THE weekend marked 11 months since the announcement of the first restrictions due to Covid-19.
It’s eye-opening to look back and think that the first lockdown was initially announced for just two weeks, and, while there was an expectation that things might have to slow down for a few months, nobody thought that we would be in the same – or worse – situation as the one-year anniversary approached.
In the circumstances, the fact that the GAA was able to run close to as smoothly as possible in 2020 was an excellent achievement, with only one top-level championship match having to be forfeited due to a Covid outbreak. Even the club scene was well-operated, with the premature pausing of activity down more to off-the-field occurrences than what has happened around the games themselves.
In such a climate, it’s therefore strange that GAA is all of a sudden not classed as elite sport. We can debate the rationale for elite and non-elite another time – it’s a debate with a lot of vested interests, so it’s hard to negotiate – but this is concerned with a change in state that was not communicated to anybody until last week.
Given that teams shouldn’t be (though that’s not to say they aren’t) convening at the moment, it’s somewhat moot but what caused such a lack of clear advice and guidance and what resulted in the change of state, given that figures now are comparable to last October, when the 2020 championship started?
Of course, the original plan for the 2021 season was a shortened league and then an earlier, more compacted, championship schedule, finishing in July, allowing the club championships to kick off at pretty much the same time as last year. Then, with no autumn inter-county action, the provincial and All-Ireland club championships were to return.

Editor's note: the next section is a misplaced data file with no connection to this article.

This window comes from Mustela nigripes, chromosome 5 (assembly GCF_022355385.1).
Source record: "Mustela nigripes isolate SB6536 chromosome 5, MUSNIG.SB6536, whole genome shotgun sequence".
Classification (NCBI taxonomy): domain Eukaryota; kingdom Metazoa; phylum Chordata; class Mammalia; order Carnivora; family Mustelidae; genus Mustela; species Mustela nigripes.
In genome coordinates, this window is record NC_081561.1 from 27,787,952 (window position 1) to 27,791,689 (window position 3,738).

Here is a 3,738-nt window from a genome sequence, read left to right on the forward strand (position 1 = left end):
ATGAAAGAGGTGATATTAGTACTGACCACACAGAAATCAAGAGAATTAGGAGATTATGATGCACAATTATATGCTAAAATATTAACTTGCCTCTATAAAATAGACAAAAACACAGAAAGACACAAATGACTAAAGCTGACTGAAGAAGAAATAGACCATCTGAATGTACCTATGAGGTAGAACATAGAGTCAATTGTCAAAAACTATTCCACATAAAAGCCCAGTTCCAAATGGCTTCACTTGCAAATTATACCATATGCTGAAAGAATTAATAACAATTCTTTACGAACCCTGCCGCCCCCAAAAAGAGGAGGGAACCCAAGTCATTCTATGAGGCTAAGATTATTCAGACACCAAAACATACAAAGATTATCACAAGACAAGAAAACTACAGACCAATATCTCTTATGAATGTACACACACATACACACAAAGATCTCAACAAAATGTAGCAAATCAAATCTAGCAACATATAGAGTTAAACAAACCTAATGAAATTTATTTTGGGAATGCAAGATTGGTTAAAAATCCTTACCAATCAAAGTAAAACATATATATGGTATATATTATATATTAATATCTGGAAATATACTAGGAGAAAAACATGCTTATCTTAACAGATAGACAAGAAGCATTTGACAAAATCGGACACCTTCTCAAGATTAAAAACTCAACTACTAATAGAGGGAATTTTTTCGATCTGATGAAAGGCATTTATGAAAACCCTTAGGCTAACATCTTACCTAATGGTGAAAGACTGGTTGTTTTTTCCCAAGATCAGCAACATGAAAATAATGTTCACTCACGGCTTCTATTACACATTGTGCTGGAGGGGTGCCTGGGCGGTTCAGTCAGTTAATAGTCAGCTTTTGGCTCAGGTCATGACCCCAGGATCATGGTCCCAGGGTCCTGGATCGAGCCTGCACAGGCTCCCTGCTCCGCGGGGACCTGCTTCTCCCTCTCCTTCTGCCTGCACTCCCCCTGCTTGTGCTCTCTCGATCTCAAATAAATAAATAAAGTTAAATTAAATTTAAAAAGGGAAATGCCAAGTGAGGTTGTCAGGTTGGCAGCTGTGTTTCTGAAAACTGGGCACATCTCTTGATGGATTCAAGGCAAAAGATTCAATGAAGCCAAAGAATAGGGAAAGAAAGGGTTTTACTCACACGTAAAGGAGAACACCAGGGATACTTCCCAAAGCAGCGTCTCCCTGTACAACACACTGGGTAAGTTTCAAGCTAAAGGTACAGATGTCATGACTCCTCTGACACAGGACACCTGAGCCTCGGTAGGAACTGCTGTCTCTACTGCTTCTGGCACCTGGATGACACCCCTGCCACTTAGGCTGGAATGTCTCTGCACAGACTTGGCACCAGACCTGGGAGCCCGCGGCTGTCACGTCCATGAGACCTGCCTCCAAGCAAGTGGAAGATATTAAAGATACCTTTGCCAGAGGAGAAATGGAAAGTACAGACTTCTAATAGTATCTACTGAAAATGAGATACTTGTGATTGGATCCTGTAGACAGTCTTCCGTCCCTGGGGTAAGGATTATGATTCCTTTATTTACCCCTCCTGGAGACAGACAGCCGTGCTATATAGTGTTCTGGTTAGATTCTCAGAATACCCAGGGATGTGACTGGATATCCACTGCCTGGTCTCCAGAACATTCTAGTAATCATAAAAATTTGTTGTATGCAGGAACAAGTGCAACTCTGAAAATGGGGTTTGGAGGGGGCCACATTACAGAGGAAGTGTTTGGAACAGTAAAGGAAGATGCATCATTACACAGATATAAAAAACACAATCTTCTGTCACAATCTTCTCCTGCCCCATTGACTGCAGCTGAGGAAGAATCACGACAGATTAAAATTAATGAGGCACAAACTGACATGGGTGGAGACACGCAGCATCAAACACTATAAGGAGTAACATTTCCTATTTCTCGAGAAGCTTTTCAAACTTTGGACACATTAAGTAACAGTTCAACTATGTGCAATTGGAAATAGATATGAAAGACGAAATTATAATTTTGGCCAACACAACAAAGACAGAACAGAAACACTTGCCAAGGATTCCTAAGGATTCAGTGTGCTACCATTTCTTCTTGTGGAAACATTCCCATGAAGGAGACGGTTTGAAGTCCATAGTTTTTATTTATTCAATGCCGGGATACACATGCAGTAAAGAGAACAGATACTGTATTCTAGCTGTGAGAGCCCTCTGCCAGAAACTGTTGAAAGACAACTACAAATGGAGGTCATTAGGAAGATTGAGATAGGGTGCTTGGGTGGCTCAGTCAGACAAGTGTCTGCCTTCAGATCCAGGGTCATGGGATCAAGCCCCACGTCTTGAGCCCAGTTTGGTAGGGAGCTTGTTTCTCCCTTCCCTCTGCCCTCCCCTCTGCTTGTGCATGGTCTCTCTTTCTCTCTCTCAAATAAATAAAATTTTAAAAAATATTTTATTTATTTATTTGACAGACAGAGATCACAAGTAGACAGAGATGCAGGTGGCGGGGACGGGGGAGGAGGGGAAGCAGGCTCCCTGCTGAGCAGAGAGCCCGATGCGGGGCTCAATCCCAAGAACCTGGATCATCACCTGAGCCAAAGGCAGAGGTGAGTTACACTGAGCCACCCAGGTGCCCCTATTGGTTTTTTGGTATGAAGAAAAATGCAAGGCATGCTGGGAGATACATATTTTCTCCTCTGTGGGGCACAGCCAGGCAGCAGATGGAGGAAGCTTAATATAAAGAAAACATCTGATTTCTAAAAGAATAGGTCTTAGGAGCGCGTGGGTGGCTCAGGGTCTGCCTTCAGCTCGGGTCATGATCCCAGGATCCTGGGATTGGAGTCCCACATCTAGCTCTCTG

Over the past few weeks in this column, we have said that the latter would be the most dispensable part of the calendar, as they were in 2020. It’s hardly the boldest of pronouncements to predict now that they won’t happen this year.
It’s a blow, definitely – the long-lasting AIB sponsorship is welcome to the GAA and the games being covered by TG4 has ensured that the association has retained a winter broadcasting presence. However, these competitions are the cream on top of the jam for county championship winners – when everyone else needs their bread and butter, it’s only logical that these would be the first thing to go.
The reasoning goes that the clubs – 98 percent of the GAA’s playing population, remember – could return as soon as it is safe to do so and then, by the time, the county season started, it could perhaps be possible for spectators to attend.
It sounds familiar, given that it was the hope last year too, but – assuming that the rate of vaccination can pick up – it could be a bit more feasible. Given that nothing has started yet, it perhaps wouldn’t be the most difficult thing in the world to re-arrange the master fixture list – whatever happens, it seems likely that there would need to be further restructuring to the league as the number of available weekends reduces one by one.
It’s far from ideal and we certainly wouldn’t want to be making the decision as to what should happen, given how the situation can change so dramatically and so quickly.
The delaying of the start of the season does have a silver lining for Down manager Paddy Tally, whose 12-week suspension for the Mourne Men breaking the training ban was reduced to eight last week, commencing from the date of his Central Hearings Committee hearing – meaning he won’t miss any games.
Cork boss Ronan McCarthy was also given a 12-week ban and both counties lost a home league game. Down didn’t opt to appeal the forfeiture of the home fixture but Cork have done, and that hearing is expected this week. What are the odds that McCarthy won’t miss any time on the sideline either?